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The British Towns That Aren't Breaking Up With Europe

After World War II, town twinning was an expression of European solidarity. Even as Britain exits the E.U., many in the U.K. want the tradition to continue.
Britain's Prince William and his wife Catherine, the Duchess of Cambridge, raise beer mugs after a boat race between the twinned towns of Cambridge and Heidelberg, Germany, in Heidelberg in July 2017.
Britain's Prince William and his wife Catherine, the Duchess of Cambridge, raise beer mugs after a boat race between the twinned towns of Cambridge and Heidelberg, Germany, in Heidelberg in July 2017.Kai Pfaffenbach/Reuters

In 1942, Stalingrad was in the midst of a battle that would lead to the deaths of almost 2 million people. At the time, a group of women in Coventry, in central England, sent a tablecloth to the Soviet city stitched with 830 signatures. The partnership between the two cities became official in 1944 and still endures.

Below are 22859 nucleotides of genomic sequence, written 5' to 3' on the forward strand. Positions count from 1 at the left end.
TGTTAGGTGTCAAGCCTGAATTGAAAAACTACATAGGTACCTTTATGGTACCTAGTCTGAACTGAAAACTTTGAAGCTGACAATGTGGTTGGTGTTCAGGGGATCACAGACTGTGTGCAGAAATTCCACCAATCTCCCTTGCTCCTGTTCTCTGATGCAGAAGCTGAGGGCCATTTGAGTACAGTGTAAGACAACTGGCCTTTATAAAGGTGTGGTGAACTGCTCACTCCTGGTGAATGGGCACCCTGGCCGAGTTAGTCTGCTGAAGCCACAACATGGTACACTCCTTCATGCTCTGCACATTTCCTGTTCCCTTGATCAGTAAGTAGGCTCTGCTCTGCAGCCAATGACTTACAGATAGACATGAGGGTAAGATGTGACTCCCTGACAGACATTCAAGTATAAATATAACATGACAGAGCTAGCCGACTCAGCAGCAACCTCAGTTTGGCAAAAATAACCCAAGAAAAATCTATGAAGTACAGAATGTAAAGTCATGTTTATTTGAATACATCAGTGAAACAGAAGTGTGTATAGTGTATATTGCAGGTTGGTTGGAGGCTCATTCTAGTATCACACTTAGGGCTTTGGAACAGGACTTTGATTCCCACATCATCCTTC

“I grew up in the 1980s, when Russia was seen as the ‘other,’” Derek Nisbet, a Coventry-based composer, told me. “The relationship between Coventry and Stalingrad [since renamed Volgograd] has been a really powerful thing—it shows you how people in faraway places aren’t really so different.” Both cities were heavily bombed during World War II: Coventry was partially flattened in a 1940 German air raid, and during the Battle of Stalingrad, six months of brutal bombing descended to hand-to-hand combat in that city’s streets.